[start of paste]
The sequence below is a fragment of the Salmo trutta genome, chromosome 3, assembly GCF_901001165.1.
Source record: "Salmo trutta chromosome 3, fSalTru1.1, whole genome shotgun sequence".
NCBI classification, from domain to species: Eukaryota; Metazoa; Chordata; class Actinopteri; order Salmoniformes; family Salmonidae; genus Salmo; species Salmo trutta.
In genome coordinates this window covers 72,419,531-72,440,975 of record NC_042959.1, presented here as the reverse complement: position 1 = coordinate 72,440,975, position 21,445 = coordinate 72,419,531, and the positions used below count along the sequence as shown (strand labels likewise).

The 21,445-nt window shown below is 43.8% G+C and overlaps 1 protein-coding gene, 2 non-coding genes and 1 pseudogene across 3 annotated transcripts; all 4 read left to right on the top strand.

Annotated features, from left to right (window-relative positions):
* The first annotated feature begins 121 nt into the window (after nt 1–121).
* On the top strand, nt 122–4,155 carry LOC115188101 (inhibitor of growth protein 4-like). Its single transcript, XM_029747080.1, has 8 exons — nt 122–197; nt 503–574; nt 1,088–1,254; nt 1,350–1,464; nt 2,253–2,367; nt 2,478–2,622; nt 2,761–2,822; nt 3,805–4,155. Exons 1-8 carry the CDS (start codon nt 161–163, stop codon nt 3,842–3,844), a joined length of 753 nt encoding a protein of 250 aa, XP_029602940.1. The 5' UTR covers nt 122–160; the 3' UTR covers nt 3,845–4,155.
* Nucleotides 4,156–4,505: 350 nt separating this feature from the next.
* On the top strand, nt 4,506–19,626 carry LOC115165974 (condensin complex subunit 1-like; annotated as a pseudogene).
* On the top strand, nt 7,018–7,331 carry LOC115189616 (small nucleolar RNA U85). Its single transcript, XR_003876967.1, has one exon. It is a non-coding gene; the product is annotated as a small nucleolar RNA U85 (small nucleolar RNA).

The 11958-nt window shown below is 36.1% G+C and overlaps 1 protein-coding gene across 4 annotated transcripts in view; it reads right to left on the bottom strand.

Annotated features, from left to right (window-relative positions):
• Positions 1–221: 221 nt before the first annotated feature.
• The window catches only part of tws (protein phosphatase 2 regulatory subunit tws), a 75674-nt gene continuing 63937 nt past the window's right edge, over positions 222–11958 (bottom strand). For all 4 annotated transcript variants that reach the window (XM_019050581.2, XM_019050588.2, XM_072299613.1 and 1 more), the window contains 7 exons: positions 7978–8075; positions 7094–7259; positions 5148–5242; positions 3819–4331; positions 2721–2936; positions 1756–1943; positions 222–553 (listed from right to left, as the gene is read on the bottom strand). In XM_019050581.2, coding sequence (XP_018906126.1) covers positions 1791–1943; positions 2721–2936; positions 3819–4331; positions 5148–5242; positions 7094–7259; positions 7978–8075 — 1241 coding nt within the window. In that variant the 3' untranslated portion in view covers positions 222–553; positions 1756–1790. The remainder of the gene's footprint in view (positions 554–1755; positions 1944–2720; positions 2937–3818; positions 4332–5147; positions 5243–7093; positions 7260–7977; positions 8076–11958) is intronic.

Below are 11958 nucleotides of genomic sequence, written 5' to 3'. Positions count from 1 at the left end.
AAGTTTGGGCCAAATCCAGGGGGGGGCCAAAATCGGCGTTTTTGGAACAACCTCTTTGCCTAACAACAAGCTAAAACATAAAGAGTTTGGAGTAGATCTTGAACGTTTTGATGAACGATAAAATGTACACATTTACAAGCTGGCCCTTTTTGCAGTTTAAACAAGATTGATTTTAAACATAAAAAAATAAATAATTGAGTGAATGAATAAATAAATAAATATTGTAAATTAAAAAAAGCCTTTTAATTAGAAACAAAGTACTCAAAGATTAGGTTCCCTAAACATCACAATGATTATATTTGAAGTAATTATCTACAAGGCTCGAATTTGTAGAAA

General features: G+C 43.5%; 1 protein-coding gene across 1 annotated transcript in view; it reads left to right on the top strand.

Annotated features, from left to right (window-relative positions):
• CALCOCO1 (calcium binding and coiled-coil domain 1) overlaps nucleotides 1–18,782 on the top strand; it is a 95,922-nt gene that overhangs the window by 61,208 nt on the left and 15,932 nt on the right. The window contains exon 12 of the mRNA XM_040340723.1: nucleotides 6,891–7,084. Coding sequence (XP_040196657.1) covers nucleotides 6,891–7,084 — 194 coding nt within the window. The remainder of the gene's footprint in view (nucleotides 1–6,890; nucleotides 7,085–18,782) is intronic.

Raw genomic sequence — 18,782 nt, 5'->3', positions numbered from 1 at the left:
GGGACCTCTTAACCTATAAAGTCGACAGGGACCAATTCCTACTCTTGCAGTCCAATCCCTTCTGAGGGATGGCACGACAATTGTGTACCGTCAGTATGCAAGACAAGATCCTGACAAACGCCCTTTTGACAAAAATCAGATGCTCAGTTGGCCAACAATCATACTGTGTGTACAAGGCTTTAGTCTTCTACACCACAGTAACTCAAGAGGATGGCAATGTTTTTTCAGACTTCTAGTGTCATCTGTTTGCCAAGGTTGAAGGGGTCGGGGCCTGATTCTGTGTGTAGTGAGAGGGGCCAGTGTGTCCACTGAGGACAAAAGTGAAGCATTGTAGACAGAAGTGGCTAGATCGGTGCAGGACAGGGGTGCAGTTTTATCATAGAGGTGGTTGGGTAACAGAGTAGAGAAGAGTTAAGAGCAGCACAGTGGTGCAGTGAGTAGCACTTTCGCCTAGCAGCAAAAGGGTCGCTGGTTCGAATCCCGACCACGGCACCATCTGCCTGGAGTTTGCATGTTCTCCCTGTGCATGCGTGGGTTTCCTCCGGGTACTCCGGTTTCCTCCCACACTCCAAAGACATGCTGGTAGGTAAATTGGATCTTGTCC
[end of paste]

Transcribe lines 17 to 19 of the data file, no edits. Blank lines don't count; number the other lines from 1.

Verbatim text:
AAGTTTGGGCCAAATCCAGGGGGGGGCCAAAATCGGCGTTTTTGGAACAACCTCTTTGCCTAACAACAAGCTAAAACATAAAGAGTTTGGAGTAGATCTTGAACGTTTTGATGAACGATAAAATGTACACATTTACAAGCTGGCCCTTTTTGCAGTTTAAACAAGATTGATTTTAAACATAAAAAAATAAATAATTGAGTGAATGAATAAATAAATAAATATTGTAAATTAAAAAAAGCCTTTTAATTAGAAACAAAGTACTCAAAGATTAGGTTCCCTAAACATCACAATGATTATATTTGAAGTAATTATCTACAAGGCTCGAATTTGTAGAAA

General features: G+C 43.5%; 1 protein-coding gene across 1 annotated transcript in view; it reads left to right on the top strand.

Annotated features, from left to right (window-relative positions):